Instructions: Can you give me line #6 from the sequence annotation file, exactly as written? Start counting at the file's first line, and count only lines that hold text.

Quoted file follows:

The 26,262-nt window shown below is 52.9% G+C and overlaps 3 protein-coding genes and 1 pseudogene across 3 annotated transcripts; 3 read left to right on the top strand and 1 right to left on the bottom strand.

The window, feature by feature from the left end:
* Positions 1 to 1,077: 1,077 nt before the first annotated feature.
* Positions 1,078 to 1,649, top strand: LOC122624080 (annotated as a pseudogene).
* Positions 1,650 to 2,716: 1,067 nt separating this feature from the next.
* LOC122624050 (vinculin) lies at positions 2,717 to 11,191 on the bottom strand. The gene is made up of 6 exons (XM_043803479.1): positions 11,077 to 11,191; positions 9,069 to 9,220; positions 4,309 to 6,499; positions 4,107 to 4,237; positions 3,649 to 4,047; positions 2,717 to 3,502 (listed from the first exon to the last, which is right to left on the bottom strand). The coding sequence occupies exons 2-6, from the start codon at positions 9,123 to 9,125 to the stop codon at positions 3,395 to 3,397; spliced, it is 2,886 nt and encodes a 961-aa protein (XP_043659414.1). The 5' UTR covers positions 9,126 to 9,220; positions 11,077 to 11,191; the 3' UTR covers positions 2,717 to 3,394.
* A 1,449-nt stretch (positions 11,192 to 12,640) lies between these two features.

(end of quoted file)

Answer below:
* LOC122624050 (vinculin) lies at positions 2,717 to 11,191 on the bottom strand. The gene is made up of 6 exons (XM_043803479.1): positions 11,077 to 11,191; positions 9,069 to 9,220; positions 4,309 to 6,499; positions 4,107 to 4,237; positions 3,649 to 4,047; positions 2,717 to 3,502 (listed from the first exon to the last, which is right to left on the bottom strand). The coding sequence occupies exons 2-6, from the start codon at positions 9,123 to 9,125 to the stop codon at positions 3,395 to 3,397; spliced, it is 2,886 nt and encodes a 961-aa protein (XP_043659414.1). The 5' UTR covers positions 9,126 to 9,220; positions 11,077 to 11,191; the 3' UTR covers positions 2,717 to 3,394.